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I hope to walk for a week from le Puy in August.


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I am hoping to get time to walk for a week from le Puy in August. Can anyone tell me how busy it will be then compared to the route from SJPDP?

Bob M
Down bag (90/10 duvet) of 700 fills with 180 g (6.34 ounces) of filling. Mummy-shaped structure, ideal when you are looking for lightness with great heating performance.
Bob, I am not completely sure, but I was told by a gite owner that around Moissac further south, the route gets a lot quieter in July/August because of the heat.
One of the people who could answer you best is Janet who has walked this route in the summer, but she has just left home en route for a sumertime walk via Vezelay, so can't speak up!

PS: Just one date to watch out for: Assumption Day on August 15th is a Public Holiday in France, and I imagine there will be a lot of people in the Le Puy area around then since the Cathedral is a place of longstanding Marian devotion.
Thx, Margaret, for the helpful tips - especially Assumption Day. That's about when I will be starting, I think.

BTW, re gites, someone told me that it is best (necessary?) to phone ahead each day to book a room. Is that the case in summer?

Bob M
I walked the Le Puy route from mid-April through May, and May especially was a very popular time for the French to walk. It was usually best to book ahead a day or two in advance, so you didn't end up staying in a more expensive chambre d'hote rather than a gite. But in summer I am not sure if it is quite the same.

You can book some places in Le Puy online, eg I booked the Capucins gite online.
This is going to be a very minimalist camino, if I can manage it. For only a week, I will try to fit everything into a small daypack, relying on only a thin sheet to sleep in (August is hot!). Only one spare set of clothes, poncho in case of rain, no fleece, no luxuries like shaving gear or i-pod.

I figure that for only a week I can endure anything, especially having previous experience of walking from SJPDP to Santiago :)

This spartan regime may not be workable, so I would be interested to hear of other pilgrims who have experience of minimalist walking.

Bob M
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The gites in France always have blankets so a sheet will be fine. You may well get fine weather on the Aubrac Plateau then, but you will be walking at 1300m+, it takes some two days to cross, and can turn on nasty weather anytime I gather! I never like to underestimate the clothing I need for mountain terrain at any time of year.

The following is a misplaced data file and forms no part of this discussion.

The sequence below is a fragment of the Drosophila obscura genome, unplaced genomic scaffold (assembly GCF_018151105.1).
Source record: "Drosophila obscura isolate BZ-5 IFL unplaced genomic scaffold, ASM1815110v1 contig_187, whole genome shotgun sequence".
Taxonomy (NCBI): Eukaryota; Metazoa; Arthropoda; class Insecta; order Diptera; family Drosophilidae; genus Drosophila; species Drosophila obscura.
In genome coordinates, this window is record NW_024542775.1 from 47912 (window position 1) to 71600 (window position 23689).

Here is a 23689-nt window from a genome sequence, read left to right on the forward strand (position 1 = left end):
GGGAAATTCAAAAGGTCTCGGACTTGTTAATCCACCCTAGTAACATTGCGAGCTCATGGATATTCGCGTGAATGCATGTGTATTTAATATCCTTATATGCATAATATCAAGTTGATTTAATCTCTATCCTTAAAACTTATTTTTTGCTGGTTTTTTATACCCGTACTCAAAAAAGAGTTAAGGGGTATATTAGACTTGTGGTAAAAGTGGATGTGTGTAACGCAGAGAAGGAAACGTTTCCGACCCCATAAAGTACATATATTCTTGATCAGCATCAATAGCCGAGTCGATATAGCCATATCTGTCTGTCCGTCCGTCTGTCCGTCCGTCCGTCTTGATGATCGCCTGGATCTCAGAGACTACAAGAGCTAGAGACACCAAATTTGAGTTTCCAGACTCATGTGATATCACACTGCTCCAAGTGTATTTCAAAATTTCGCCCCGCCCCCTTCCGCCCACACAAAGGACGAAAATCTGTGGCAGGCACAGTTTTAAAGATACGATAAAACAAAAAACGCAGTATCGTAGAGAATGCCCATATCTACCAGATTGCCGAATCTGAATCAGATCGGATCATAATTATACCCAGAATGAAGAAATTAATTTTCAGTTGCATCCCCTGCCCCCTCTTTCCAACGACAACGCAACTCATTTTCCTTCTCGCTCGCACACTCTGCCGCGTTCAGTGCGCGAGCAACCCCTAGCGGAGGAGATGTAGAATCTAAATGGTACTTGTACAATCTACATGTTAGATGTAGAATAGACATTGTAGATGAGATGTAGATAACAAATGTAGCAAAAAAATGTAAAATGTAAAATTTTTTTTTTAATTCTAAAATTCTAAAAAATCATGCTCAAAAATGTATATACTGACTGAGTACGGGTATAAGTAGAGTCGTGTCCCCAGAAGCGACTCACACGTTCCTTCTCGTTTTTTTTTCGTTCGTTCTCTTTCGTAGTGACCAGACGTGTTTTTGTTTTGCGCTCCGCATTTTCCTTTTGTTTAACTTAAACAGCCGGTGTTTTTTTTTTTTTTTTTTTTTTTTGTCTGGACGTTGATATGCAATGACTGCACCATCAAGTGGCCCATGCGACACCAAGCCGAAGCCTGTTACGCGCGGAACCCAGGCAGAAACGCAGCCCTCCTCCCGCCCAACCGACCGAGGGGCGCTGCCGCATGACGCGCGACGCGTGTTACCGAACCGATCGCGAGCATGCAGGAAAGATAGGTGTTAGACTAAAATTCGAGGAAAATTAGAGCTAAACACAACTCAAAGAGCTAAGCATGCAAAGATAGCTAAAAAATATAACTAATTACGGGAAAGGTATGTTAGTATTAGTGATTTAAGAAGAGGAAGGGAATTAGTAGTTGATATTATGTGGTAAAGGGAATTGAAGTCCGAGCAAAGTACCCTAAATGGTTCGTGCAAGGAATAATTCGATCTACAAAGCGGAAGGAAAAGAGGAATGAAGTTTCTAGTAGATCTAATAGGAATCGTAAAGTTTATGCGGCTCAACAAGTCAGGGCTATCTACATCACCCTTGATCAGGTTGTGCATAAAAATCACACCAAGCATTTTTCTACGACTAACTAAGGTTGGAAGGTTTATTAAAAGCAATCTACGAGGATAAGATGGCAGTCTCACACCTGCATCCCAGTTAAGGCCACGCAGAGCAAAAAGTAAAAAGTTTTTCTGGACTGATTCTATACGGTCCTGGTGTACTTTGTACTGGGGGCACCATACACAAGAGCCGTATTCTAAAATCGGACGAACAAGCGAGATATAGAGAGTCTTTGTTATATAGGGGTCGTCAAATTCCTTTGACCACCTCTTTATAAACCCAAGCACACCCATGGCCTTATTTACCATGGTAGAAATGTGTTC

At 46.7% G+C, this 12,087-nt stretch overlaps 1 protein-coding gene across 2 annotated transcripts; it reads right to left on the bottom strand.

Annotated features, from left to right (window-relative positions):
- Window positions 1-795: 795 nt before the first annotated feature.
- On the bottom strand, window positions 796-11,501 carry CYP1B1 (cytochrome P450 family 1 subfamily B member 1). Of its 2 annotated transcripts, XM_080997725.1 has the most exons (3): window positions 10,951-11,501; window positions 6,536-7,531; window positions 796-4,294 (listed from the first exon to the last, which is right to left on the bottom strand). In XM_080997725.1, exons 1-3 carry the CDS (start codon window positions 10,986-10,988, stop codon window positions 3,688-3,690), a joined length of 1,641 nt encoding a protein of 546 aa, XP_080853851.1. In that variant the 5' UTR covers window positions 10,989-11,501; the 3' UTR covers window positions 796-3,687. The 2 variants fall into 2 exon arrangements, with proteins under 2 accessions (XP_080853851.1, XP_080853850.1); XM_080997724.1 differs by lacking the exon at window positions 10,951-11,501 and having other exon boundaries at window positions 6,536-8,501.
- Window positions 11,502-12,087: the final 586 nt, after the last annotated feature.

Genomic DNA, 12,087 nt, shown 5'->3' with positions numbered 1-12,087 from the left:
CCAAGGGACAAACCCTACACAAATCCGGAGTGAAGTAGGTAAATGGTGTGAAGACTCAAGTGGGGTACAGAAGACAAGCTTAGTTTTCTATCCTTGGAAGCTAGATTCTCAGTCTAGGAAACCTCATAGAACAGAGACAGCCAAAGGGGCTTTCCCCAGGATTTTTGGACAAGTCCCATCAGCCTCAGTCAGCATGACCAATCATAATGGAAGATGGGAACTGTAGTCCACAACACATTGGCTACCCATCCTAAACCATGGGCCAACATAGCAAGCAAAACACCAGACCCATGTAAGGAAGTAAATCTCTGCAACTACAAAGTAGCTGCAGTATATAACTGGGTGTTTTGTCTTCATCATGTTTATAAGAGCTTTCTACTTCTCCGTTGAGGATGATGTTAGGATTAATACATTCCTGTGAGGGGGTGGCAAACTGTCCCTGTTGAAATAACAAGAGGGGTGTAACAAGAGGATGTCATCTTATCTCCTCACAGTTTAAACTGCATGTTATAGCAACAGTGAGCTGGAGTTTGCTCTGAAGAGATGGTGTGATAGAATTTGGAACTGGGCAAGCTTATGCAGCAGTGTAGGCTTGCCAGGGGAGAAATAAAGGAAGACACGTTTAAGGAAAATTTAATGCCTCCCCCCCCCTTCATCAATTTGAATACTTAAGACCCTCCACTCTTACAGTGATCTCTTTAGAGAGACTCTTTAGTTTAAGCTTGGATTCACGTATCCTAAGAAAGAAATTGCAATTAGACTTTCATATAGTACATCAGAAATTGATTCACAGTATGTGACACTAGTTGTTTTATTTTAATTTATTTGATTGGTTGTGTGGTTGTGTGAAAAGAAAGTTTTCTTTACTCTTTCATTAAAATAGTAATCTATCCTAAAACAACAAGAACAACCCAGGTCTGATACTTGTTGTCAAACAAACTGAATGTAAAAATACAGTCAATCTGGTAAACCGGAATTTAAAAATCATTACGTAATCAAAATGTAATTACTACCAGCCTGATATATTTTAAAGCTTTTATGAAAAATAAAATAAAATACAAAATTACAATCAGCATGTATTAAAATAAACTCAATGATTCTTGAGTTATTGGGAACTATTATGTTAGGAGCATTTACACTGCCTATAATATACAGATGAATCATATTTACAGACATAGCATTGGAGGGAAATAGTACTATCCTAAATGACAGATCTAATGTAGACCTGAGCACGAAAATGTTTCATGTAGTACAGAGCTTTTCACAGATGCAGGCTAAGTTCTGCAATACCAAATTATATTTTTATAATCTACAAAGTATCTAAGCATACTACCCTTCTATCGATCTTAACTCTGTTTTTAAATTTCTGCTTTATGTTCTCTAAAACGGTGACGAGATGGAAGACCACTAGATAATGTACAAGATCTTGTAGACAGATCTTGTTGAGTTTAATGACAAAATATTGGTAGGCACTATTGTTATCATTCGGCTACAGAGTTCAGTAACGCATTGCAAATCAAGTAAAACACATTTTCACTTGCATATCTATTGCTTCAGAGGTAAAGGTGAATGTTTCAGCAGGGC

Ah! 1300+metres. That's something to think about. Certainly a fleece and windproof vest might be needed.

What interests me about trying a minimalist walk is that is how pilgrims centuries ago did it: Wool cloak, staff and water gourd, sandals, and what we in Australia would call a light "swag" - a small roll carried crossed over the back with sleeping gear etc. They would not have had superfluous luxuries. Sometimes I think we overdo creature comforts.

Looking at drawings in pilgrim museums, one is struck by the spartan apparel and possessions of the pilgrims of long ago. Of course, many of them got sick and even died - that's the other side of traveling in poverty.

Bob M
I certainly sympathise with what you're saying. Myself, I will carry a backpack small enough to pass as hand luggage (no waiting in airports, no risk of loss, etc).
Bob, one of my most 'medieval' moments was at Aubrac. The mist had descended and I could barely see anything. I was walking along the modern road as advised at the previous gite, since the heavy rain the previous day would have rendered the track very boggy. Suddenly, out of the mist and rain, loomed towers of the medieval monastery. It was perhaps the moment along the whole Chemin where I felt most that I was following in the footsteps of medieval pilgrims. I was also aware that they would not have had the luxury of a modern road to guide them in such weather, and that the sound of bells tolling from the towers might well have saved some lives in such conditions. However, I gratefully left the medieval moment and entered the warm, dry modern restaurant nearby, where I had a delicious lunch along with many other pilgrims!

A few days later I met some French walkers who had crossed the plateau the day after me. They never saw towers looming out of the mist. They said the mist was so thick they could barely see their hands in front of their noses. And they walked in snow.

€2,-/day will present your project to thousands of visitors each day. All interested in the Camino de Santiago.
KiwiNomad06 said:
Suddenly, out of the mist and rain, loomed towers of the medieval monastery. It was perhaps the moment along the whole Chemin where I felt most that I was following in the footsteps of medieval pilgrims.

What a wonderful experience! It is the possibility of having such experiences that attracts me to pilgrimage.

I am a Roman Empire tragic and I was constantly amazed at what still survives from the Roman era in Spain (and also in other European countries). One experience struck me particularly. Here is an extract from my blog:

As I trod the long and ancient Roman Road (Via Trajana) after leaving Carrion de los Condes I reflected on the long-vanished legions that had also travelled here before me.

In the deep blue sky of that crisp early morning, the slanting sun illuminated a perfect christian cross formed by two vapour trails from jets passing far overhead (see pic in my Gallery).

While he was praying for divine help before the important battle of the Milvian Bridge in 312 AD, the Roman Emperor Constantine also saw a cross of light in the sky, with the inscription “in hoc signo vinces” (“in this sign you shall conquer”).